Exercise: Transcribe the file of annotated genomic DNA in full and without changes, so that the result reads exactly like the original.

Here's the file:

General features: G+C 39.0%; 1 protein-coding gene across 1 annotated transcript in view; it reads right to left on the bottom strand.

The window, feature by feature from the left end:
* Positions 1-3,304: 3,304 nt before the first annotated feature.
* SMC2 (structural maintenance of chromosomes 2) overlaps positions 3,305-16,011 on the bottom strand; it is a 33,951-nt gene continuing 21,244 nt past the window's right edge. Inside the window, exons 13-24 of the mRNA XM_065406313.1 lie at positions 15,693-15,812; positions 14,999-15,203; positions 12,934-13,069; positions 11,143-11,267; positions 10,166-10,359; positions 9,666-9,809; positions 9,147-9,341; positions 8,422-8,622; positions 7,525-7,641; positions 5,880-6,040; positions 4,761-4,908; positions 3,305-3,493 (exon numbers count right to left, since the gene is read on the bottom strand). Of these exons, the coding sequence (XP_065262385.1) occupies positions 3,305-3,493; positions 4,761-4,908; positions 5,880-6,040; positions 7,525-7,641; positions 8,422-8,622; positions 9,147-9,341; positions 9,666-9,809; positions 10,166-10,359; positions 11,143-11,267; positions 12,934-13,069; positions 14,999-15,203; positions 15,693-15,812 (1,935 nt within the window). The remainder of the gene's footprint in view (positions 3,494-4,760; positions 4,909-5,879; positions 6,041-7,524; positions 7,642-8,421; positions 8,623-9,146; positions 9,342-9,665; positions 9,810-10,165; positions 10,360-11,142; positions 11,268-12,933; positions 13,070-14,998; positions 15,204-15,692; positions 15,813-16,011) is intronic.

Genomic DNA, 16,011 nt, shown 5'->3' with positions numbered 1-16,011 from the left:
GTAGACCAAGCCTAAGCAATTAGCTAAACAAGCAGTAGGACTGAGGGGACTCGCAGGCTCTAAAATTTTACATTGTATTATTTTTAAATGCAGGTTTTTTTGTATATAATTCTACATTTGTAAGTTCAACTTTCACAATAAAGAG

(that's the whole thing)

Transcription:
General features: G+C 39.0%; 1 protein-coding gene across 1 annotated transcript in view; it reads right to left on the bottom strand.

The window, feature by feature from the left end:
* Positions 1-3,304: 3,304 nt before the first annotated feature.
* SMC2 (structural maintenance of chromosomes 2) overlaps positions 3,305-16,011 on the bottom strand; it is a 33,951-nt gene continuing 21,244 nt past the window's right edge. Inside the window, exons 13-24 of the mRNA XM_065406313.1 lie at positions 15,693-15,812; positions 14,999-15,203; positions 12,934-13,069; positions 11,143-11,267; positions 10,166-10,359; positions 9,666-9,809; positions 9,147-9,341; positions 8,422-8,622; positions 7,525-7,641; positions 5,880-6,040; positions 4,761-4,908; positions 3,305-3,493 (exon numbers count right to left, since the gene is read on the bottom strand). Of these exons, the coding sequence (XP_065262385.1) occupies positions 3,305-3,493; positions 4,761-4,908; positions 5,880-6,040; positions 7,525-7,641; positions 8,422-8,622; positions 9,147-9,341; positions 9,666-9,809; positions 10,166-10,359; positions 11,143-11,267; positions 12,934-13,069; positions 14,999-15,203; positions 15,693-15,812 (1,935 nt within the window). The remainder of the gene's footprint in view (positions 3,494-4,760; positions 4,909-5,879; positions 6,041-7,524; positions 7,642-8,421; positions 8,623-9,146; positions 9,342-9,665; positions 9,810-10,165; positions 10,360-11,142; positions 11,268-12,933; positions 13,070-14,998; positions 15,204-15,692; positions 15,813-16,011) is intronic.

Genomic DNA, 16,011 nt, shown 5'->3' with positions numbered 1-16,011 from the left:
GTAGACCAAGCCTAAGCAATTAGCTAAACAAGCAGTAGGACTGAGGGGACTCGCAGGCTCTAAAATTTTACATTGTATTATTTTTAAATGCAGGTTTTTTTGTATATAATTCTACATTTGTAAGTTCAACTTTCACAATAAAGAG